Background: Thromboses of the hepatic artery (HAT) and portal vein (PVT) may complicate orthotopic liver transplantation (OLT) and result in graft loss and mortality. Revision and retransplantation are treatment options, but their longterm outcomes remain undefined. This study was undertaken to evaluate the incidence of major vascular complications after OLT, determine efficacy of therapies, and identify factors influencing longterm outcomes. Study Design: All patients undergoing OLT from 1984 to 2007 were evaluated. Kaplan-Meier analysis was performed to define the effects of vascular complications on posttransplant survival. Anastomotic revision and arterial thrombolysis were compared with retransplantation as treatment for HAT. After 2002, porta hepatis dissection was initiated with early occlusion of common hepatic artery (CHA) inflow; its impact on HAT incidence was determined. Results: From 1984 to 2007, 4,234 OLTs were performed. HAT occurred in 203 patients (5%) and PVT in 84 (2%). Graft survival was significantly reduced by HAT or PVT; patient survival was reduced only by PVT. Retransplantation for HAT improved patient survival over revision or thrombolysis in the first year but did not provide longterm survival advantage (56% versus 56% at 5 years; p = 0.53). Patients with HAT had only 10% graft salvage with anastomotic revision or thrombolysis. HAT was significantly reduced with early CHA inflow occlusion (1.1% versus 3.7%; p = 0.002). Factors increasing risk of HAT included pediatric recipients, liver cancer, and aberrant arterial anatomy requiring complex reconstruction. Conclusions: Both HAT and PVT significantly reduce graft survival after OLT; PVT more adversely affects patient survival. Revision and thrombolysis rarely salvage grafts after HAT; retransplantation provides superior short-term, but not longterm, survival. Avoidance of vascular complications in OLT is critical, especially with today's scarcity of donor livers. Early atraumatic CHA occlusion significantly reduces the incidence of HAT.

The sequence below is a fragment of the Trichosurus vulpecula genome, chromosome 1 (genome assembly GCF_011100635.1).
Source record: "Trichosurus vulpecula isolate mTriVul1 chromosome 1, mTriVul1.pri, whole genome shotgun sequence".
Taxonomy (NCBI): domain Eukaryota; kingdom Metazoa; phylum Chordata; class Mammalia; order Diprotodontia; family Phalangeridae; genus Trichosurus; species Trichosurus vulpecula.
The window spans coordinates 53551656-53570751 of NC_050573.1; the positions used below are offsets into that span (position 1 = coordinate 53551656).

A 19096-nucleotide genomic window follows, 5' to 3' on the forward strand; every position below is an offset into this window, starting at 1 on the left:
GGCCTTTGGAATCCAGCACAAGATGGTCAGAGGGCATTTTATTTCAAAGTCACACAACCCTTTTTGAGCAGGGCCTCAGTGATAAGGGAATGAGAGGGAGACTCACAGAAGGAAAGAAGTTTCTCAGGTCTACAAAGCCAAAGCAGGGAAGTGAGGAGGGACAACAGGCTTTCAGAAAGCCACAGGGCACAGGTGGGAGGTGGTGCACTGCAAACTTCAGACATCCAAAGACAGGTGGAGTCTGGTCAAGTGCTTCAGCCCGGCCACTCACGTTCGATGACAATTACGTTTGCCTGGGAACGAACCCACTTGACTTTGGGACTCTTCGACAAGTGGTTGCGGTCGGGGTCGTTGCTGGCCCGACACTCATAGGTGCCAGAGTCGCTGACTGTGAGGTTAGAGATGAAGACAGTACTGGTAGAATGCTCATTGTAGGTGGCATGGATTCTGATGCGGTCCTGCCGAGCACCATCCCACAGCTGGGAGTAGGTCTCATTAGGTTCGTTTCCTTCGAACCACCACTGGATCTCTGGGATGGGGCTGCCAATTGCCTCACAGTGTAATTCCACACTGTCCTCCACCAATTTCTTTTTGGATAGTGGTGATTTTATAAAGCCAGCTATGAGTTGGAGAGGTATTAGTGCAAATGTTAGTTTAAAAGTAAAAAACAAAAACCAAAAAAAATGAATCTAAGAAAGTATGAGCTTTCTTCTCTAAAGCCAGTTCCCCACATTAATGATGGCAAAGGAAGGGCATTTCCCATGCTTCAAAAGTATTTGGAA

ASJC Scopus subject areas